# Multiple Regression over an experimental dataset

I want to do a multiple regression over an experimental result shown as 3D-Plot and heatmap in following Images. Sorry as a new user i am not allowed to post them directly but it is just a link to imgur!

3D Plot:

Heatmap:

If I just investigate the images there is obviously a connection between the variables and the output.

At the Moment I get a very bad coefficient of determination ($R^2$), already trying several combinations.

Let say $x_1$ is the first variable and $x_2$ is the second. $Y$ is the results depending on $x_1$ and $x_2$. $x_1x_2$ is the product of $x_1$ and $x_2$. I also define the reciprocal for every value as $x_{1_{re}} , x_{2_{re}}$ and $\left(x_1 x_2\right)_{re}$ (for example $\frac{1}{x_1}$)

The best R-squared I can obtain is at $0.49$ with the following formula $y \approx x_{1_{re}} + x_{2_{re}} + \left(x_1 x_2\right)_{re}$

If I use a simple model like $y \approx x_1 + x_2 + x_1x_2$ it gets even worse to $0.32$

Somebody can help me out and point in the right direction!

Is the regression really so bad? Is there perhaps another formula I should try?

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This might be better received over at stats.stackexchange.com . That said, we don't call it Multiple Linear Regression for nothing. Your data seems to oscillate significantly, at least based on the 3D Plot. If you could post a view of the data as a point cloud, it would be easier (for me at least) to visualize. Given how dispersed the data seems we wouldn't expect a linear model, even with an interaction term, to have a particularly high $R^2$. Where is this data drawn from? – Drew Christianson Jun 8 '12 at 16:38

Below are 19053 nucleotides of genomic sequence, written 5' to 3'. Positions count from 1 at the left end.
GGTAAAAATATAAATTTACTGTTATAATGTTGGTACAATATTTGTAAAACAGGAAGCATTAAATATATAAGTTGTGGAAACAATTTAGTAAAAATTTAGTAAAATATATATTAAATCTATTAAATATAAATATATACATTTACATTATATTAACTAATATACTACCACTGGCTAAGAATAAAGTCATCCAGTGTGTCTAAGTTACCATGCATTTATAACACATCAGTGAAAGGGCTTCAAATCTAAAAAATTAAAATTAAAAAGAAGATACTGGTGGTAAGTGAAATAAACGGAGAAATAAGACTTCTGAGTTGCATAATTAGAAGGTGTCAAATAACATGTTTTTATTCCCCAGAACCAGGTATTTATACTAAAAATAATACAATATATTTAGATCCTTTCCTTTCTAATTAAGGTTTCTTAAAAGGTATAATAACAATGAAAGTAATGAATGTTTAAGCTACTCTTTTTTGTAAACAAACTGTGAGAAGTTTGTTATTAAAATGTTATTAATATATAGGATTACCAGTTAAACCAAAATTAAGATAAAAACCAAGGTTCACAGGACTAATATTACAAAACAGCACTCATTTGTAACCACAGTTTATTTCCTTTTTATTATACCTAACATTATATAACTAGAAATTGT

## 1 Answer

Thanks for you help. This data is drawn from a experiment using a combination of Artifical Neural Networcs and Simulated Annealing. In Short Terms: 1. Generate specified number of data-sets from a given function (X,Y,Z) 2. Train a Multi-Layer-Perceptron 3. Do Simulated Annealing as presenting new data to the MLP to find an optimum

This data is the combination of: X = number of datasets Y = hidden neurons of the MLP Z = difference between the optimum obtained from SA and the real optimum

I just draw a Scatterplot for visualizing and I think you are right, the data is to much oscillating for a good $R^2$. But any ideas left to find an approximation?

http://i.imgur.com/vIO78.png

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What is black? what is red? – Gottfried Helms Nov 23 '12 at 14:57